November saw a continued weakness in demand for raw materials, components, and commodities, with North America showing signs of recovery. Output and new orders at intermediate goods makers in the U.S. improved. Conversely, Europe faced a severe demand slump, and Asia experienced one of the greatest degrees of underutilized supplier capacity since the post-pandemic era began, posing challenges for the global manufacturing outlook.
Key Findings for November 2023:
– DEMAND: Despite a softer downturn, weakness in demand persisted globally, with North America and Asia showing less aggressive cuts to purchasing compared to considerable declines in Europe.
– INVENTORIES: Global businesses remain cautious about building up stocks, with inventory managers reluctant to hold surplus stock in warehouses.
– MATERIAL SHORTAGES: Reports of item shortages fell in November and remained at their lowest since January 2020.
– LABOR SHORTAGES: Reports of backlogs due to labor unavailability remained historically subdued, indicating unconstrained production capacities.
– TRANSPORTATION: Global transportation costs stabilized, holding close to the long-term average in November.
Regional Supply Chain Volatility:
– NORTH AMERICA: The index rose to -0.21, its highest level since April, suggesting that the manufacturing downturn has passed its peak in the U.S.
– EUROPE: The index rose to -0.85, indicating significant economic weakness and a looming recession for the continent.
– U.K: An increase in the index to -0.58 tentatively suggests that the U.K.’s economy may fare better than some of its European peers, but suppliers still experience considerable spare capacity.
– ASIA: The index rose to -0.24, still indicating one of the greatest degrees of vendor spare capacity in the post-pandemic era.
Amidst renewed whisperings of an impending recession in the second half of 2023 and the possibility of a debt default by the U.S. government that could trigger unemployment and surging interest rates, importers and logistics service providers (LSPs) are bracing for a potential hard landing. On balance, however, there are signs that a number of the challenges to global supply chain performance in 2023 are abating.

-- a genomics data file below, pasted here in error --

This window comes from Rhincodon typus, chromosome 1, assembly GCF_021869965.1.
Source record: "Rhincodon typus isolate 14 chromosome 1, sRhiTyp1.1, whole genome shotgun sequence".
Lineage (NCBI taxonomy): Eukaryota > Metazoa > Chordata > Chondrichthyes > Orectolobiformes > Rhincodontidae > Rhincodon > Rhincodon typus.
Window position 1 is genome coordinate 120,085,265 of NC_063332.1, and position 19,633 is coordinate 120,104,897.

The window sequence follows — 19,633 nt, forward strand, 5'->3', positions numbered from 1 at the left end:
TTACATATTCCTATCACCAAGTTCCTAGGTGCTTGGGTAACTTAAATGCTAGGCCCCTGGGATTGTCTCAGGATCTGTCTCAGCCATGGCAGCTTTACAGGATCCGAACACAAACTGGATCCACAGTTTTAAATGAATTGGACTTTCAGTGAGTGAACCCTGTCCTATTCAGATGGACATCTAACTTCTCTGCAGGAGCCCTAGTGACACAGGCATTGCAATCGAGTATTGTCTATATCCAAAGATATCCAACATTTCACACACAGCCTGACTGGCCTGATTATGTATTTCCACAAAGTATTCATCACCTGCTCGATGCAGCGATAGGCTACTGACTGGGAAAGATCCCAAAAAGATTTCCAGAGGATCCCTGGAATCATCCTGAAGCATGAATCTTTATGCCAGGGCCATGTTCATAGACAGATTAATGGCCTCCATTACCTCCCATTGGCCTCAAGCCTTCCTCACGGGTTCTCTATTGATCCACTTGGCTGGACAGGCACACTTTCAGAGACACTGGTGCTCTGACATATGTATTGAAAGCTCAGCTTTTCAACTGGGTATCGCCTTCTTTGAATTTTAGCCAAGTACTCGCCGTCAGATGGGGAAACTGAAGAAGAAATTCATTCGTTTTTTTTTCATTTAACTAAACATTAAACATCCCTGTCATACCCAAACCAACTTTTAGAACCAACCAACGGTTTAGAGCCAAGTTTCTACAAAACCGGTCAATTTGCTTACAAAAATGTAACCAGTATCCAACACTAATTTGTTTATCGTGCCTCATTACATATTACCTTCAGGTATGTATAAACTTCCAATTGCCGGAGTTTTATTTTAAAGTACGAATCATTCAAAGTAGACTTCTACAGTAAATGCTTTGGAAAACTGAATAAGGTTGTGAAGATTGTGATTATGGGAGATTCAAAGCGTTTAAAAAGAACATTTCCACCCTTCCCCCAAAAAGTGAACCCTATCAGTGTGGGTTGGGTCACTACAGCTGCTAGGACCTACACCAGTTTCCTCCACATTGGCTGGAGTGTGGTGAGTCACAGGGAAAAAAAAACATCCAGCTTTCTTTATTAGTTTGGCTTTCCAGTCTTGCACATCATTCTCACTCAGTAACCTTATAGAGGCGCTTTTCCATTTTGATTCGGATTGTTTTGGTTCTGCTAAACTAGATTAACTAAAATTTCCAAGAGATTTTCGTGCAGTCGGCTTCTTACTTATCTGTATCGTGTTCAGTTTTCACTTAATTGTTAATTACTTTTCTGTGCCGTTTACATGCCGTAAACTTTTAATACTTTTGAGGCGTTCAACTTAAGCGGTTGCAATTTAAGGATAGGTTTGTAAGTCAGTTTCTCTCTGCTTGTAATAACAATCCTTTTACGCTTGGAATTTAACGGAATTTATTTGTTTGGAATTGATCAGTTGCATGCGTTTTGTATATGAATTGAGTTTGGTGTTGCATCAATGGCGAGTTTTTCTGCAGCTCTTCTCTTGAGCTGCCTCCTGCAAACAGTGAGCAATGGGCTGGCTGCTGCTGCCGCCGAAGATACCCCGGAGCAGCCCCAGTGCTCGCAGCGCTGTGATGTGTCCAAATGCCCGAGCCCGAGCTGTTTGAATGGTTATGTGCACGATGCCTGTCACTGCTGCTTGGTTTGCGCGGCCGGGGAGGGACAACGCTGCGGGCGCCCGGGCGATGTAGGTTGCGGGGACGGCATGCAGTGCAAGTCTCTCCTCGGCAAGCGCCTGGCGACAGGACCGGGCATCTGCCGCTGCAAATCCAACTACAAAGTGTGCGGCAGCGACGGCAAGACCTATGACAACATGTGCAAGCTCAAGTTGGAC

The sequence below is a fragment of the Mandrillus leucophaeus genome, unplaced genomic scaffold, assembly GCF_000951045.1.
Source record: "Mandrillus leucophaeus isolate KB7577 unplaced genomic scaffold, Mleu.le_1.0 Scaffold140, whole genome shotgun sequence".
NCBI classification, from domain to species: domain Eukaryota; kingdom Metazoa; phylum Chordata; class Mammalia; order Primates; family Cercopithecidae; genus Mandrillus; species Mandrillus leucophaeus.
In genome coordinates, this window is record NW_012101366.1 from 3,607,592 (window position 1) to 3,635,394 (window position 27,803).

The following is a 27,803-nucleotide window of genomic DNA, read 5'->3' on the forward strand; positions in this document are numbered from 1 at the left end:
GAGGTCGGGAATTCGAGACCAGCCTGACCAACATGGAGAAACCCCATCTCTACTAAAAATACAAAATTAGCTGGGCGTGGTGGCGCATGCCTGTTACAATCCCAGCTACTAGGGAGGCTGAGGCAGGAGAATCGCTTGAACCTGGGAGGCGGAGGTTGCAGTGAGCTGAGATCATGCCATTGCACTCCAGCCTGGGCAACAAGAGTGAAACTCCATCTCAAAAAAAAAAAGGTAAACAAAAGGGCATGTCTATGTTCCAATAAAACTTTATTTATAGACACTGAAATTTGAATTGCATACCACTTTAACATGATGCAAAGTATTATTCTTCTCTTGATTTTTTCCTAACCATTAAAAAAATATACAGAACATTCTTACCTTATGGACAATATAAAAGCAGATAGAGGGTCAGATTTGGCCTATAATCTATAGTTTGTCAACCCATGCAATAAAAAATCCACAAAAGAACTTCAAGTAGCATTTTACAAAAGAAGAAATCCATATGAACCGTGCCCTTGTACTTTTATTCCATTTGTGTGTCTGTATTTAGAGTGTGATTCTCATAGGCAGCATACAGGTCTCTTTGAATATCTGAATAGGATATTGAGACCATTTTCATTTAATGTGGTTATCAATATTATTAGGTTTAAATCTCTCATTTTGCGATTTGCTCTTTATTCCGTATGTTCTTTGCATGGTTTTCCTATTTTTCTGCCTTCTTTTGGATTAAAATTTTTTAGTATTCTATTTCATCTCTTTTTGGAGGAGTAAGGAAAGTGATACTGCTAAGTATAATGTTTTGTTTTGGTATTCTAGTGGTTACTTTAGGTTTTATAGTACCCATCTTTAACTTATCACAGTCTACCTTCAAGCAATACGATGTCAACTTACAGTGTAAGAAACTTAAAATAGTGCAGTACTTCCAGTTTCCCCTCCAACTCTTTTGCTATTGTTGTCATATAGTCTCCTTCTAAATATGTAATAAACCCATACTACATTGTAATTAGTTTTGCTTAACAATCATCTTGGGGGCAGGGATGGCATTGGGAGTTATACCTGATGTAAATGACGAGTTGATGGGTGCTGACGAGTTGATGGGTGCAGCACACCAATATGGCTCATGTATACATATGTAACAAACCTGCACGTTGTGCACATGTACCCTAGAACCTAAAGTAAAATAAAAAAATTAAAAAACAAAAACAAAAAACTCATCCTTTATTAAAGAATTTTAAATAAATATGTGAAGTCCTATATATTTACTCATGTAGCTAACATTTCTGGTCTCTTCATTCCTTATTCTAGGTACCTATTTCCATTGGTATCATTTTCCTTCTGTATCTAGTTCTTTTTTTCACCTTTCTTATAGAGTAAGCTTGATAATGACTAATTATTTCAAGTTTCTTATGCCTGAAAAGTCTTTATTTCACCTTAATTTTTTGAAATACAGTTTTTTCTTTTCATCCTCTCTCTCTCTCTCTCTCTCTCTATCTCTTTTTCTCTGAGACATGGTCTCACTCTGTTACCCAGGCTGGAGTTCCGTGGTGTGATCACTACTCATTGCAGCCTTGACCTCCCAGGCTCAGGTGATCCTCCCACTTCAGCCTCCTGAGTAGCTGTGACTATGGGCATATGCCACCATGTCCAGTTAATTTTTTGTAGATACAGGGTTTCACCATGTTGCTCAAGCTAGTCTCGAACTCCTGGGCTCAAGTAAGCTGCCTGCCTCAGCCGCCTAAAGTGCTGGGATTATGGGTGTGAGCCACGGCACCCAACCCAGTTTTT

BIG GAINS IN IMPORT VOLUMES
Partly driven by a spike in imports from China, U.S. container import volumes increased significantly in April 2023, rising 9% from March 2023 (Figure 1). Although container volume was down 17.8% from April 2022, imports were up 5.3% from pre-pandemic April 2019 and are continuing to track to 2019 levels—an encouraging trend.
Figure 1: U.S. Container Import Volume Year-over-Year Comparison
In a dramatic reversal of its downward trend, Chinese imports into the U.S. increased 26.7% in April 2023 compared to March volumes—representing 82% of the total volume increase from the top 10 countries importing into the U.S—although still down 26% from the August 2022 high. Compared to March 2023, April import volumes from Hong Kong (24.4%), Taiwan (19.3%), and Vietnam (13.8%) also increased significantly. In April 2023, China represented 36.8% of the total U.S. box imports, an increase of 5.2% from March, but still 4.7% below the high of 41.5% in February 2022.
PORT PERFORMANCE IMPROVING
In April 2023, U.S. container import volume at the top 10 ports increased 167,174 TEUs from March levels, with the Port of New York/New Jersey showing the greatest overall container volume increase (54,466 TEUs), followed by the Port of Savannah (24,923 TEUs). Given that the dramatic increase of Chinese imports in April should have favored West Coast ports, this growth pattern is somewhat counterintuitive.
Notably, despite the increased activity, port delays declined significantly at all of the top ports (Figure 2). Signaling that global supply chain challenges are subsiding, port transit times were at their lowest level since 2021.
Figure 2: Monthly Average Transit Delays (in days) for the Top 10 Ports
Note: Descartes’ definition of port transit delay is the difference as measured in days between the Estimated Arrival Date, which is initially declared on the bill of lading, and the date when Descartes receives the CBP-processed bill of lading.